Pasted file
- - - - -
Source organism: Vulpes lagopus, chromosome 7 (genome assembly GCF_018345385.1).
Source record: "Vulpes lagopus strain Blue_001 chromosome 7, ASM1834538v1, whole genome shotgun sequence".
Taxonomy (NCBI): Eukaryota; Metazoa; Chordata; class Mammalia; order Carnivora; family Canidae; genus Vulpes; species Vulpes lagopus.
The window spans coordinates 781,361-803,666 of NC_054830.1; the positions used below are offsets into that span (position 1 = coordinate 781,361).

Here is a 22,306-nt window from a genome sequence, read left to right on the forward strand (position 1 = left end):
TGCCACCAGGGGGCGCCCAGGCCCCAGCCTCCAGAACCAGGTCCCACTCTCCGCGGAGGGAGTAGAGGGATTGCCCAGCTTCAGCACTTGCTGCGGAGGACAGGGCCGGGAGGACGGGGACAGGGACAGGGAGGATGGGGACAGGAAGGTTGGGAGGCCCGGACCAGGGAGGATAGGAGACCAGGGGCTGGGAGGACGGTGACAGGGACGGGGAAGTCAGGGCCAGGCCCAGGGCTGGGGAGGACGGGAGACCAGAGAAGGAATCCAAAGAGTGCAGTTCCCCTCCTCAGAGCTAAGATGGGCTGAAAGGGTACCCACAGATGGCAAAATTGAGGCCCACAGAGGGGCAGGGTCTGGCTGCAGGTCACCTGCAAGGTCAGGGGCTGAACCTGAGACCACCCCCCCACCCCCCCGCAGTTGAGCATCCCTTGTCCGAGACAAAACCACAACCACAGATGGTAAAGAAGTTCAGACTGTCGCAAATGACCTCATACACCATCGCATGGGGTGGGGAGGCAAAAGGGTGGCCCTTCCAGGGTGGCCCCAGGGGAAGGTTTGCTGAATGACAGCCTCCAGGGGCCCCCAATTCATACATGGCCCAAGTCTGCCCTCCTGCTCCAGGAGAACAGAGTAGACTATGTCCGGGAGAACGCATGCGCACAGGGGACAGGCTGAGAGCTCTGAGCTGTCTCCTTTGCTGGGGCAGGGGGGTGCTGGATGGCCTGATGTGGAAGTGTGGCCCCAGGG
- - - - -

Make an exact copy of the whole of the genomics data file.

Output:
Source organism: Vulpes lagopus, chromosome 7 (genome assembly GCF_018345385.1).
Source record: "Vulpes lagopus strain Blue_001 chromosome 7, ASM1834538v1, whole genome shotgun sequence".
Taxonomy (NCBI): Eukaryota; Metazoa; Chordata; class Mammalia; order Carnivora; family Canidae; genus Vulpes; species Vulpes lagopus.
The window spans coordinates 781,361-803,666 of NC_054830.1; the positions used below are offsets into that span (position 1 = coordinate 781,361).

Here is a 22,306-nt window from a genome sequence, read left to right on the forward strand (position 1 = left end):
TGCCACCAGGGGGCGCCCAGGCCCCAGCCTCCAGAACCAGGTCCCACTCTCCGCGGAGGGAGTAGAGGGATTGCCCAGCTTCAGCACTTGCTGCGGAGGACAGGGCCGGGAGGACGGGGACAGGGACAGGGAGGATGGGGACAGGAAGGTTGGGAGGCCCGGACCAGGGAGGATAGGAGACCAGGGGCTGGGAGGACGGTGACAGGGACGGGGAAGTCAGGGCCAGGCCCAGGGCTGGGGAGGACGGGAGACCAGAGAAGGAATCCAAAGAGTGCAGTTCCCCTCCTCAGAGCTAAGATGGGCTGAAAGGGTACCCACAGATGGCAAAATTGAGGCCCACAGAGGGGCAGGGTCTGGCTGCAGGTCACCTGCAAGGTCAGGGGCTGAACCTGAGACCACCCCCCCACCCCCCCGCAGTTGAGCATCCCTTGTCCGAGACAAAACCACAACCACAGATGGTAAAGAAGTTCAGACTGTCGCAAATGACCTCATACACCATCGCATGGGGTGGGGAGGCAAAAGGGTGGCCCTTCCAGGGTGGCCCCAGGGGAAGGTTTGCTGAATGACAGCCTCCAGGGGCCCCCAATTCATACATGGCCCAAGTCTGCCCTCCTGCTCCAGGAGAACAGAGTAGACTATGTCCGGGAGAACGCATGCGCACAGGGGACAGGCTGAGAGCTCTGAGCTGTCTCCTTTGCTGGGGCAGGGGGGTGCTGGATGGCCTGATGTGGAAGTGTGGCCCCAGGG